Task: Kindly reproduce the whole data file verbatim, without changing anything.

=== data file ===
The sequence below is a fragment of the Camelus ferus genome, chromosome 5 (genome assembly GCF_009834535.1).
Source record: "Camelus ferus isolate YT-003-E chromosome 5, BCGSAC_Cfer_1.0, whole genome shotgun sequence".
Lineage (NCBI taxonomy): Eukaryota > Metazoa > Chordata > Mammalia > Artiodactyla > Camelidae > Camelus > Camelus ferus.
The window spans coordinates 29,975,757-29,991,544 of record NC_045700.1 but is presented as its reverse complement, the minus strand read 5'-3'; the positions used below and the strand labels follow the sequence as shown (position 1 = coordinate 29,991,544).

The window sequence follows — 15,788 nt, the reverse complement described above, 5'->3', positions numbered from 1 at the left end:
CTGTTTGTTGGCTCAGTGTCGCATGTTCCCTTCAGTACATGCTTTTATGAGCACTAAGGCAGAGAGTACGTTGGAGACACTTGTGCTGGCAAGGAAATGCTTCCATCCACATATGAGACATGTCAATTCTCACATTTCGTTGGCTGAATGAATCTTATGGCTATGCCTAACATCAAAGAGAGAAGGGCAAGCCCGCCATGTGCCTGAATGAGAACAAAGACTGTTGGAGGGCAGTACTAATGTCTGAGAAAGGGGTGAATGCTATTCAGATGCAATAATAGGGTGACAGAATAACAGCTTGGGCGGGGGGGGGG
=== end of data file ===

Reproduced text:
The sequence below is a fragment of the Camelus ferus genome, chromosome 5 (genome assembly GCF_009834535.1).
Source record: "Camelus ferus isolate YT-003-E chromosome 5, BCGSAC_Cfer_1.0, whole genome shotgun sequence".
Lineage (NCBI taxonomy): Eukaryota > Metazoa > Chordata > Mammalia > Artiodactyla > Camelidae > Camelus > Camelus ferus.
The window spans coordinates 29,975,757-29,991,544 of record NC_045700.1 but is presented as its reverse complement, the minus strand read 5'-3'; the positions used below and the strand labels follow the sequence as shown (position 1 = coordinate 29,991,544).

The window sequence follows — 15,788 nt, the reverse complement described above, 5'->3', positions numbered from 1 at the left end:
CTGTTTGTTGGCTCAGTGTCGCATGTTCCCTTCAGTACATGCTTTTATGAGCACTAAGGCAGAGAGTACGTTGGAGACACTTGTGCTGGCAAGGAAATGCTTCCATCCACATATGAGACATGTCAATTCTCACATTTCGTTGGCTGAATGAATCTTATGGCTATGCCTAACATCAAAGAGAGAAGGGCAAGCCCGCCATGTGCCTGAATGAGAACAAAGACTGTTGGAGGGCAGTACTAATGTCTGAGAAAGGGGTGAATGCTATTCAGATGCAATAATAGGGTGACAGAATAACAGCTTGGGCGGGGGGGGGG